Investment in Process Innovation: Technological Obsolescence in Australian Manufacturing
Jerry Courvisanos, School of Business, University of Ballarat, Australia
This is an empirical study of investment in process innovation for manufacturing industry. In examining the extent of technological innovation embodied in capital investment, this study identifies the nature technological obsolescence that is implied in this investment process. The empirics are from Australian manufacturing, but the model and the implications are applicable to any advanced capitalist economy. The research begins by identifying technological obsolescence from an approach devised by Wilfred Salter in his analysis of technical change. By defining obsolescence in terms of cost minimisation, Salter provides a method of identifying how and when firms find it profitable to invest in technological innovation embodied in the newest vintage capital equipment. Thus, technological innovation becomes endogenous to the investment process. Technical change in this paper is modelled as affecting the use of each input differently rather than reducing use of all inputs by a uniform proportion. Input-saving estimates calculated for different industries show obsolescence to be identified with the introduction of new equipment that is labour saving. This result enables the inclusion of labour saving as a proxy for technological innovation into an investment model based on the work of Michał Kalecki. With profits as the ability to invest factor, innovation as the inducement, the two factors combine for an explanation of the capitalist accumulation process.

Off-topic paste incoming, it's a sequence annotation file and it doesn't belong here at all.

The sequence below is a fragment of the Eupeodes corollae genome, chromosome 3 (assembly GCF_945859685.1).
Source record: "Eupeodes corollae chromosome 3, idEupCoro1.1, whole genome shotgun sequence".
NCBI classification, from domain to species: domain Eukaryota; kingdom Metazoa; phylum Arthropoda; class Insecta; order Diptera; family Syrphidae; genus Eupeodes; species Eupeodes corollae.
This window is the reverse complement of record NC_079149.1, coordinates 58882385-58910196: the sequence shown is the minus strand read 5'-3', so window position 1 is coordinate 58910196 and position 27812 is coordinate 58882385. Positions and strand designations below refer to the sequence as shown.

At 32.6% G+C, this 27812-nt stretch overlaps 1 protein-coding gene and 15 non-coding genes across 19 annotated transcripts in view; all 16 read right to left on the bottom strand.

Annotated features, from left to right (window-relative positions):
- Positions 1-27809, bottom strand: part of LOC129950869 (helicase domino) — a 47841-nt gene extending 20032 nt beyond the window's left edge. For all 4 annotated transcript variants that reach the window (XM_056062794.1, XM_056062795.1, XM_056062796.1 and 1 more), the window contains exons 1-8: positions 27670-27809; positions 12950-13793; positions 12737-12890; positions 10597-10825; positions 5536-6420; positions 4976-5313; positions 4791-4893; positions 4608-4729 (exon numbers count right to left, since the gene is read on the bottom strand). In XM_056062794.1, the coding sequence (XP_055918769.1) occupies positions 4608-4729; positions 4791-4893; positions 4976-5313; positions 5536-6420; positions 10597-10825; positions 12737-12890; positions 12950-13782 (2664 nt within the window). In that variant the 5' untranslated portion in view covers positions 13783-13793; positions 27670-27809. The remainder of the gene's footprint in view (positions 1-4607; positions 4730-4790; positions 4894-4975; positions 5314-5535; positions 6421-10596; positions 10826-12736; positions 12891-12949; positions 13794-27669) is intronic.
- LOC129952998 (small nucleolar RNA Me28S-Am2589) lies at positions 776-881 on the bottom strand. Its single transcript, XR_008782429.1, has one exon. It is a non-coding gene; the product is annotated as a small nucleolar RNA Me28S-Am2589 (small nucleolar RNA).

About the speaker
Jerry Courvisanos is currently senior lecturer in Innovation and Entrepreneurship at the School of Business and the Centre for Regional Innovation and Competitiveness (CRIC), University of Ballarat. Jerry has been a consultant and adviser to local councils, regional development boards and social service organizations on effective methods of identifying economic strengths and establishing new activities, especially in non-metropolitan regional areas. Jerry was Visiting Scholar at MERIT from July 1999 to January 2000.
Jerry’s research interest is in extending the work of Michal Kalecki on cycles and growth into the areas of enterprise development and innovation through the evolutionary process and behavioural analysis. Theoretical concerns centre on understanding the processes of innovation (including R&D) and how they affect investment spending, business cycles, long-term growth and ecological sustainable development. This work informs applied research into how innovation and entrepreneurial activity can best be applied to ecological and regional development in Australia and globally.
Date: 04 June 2007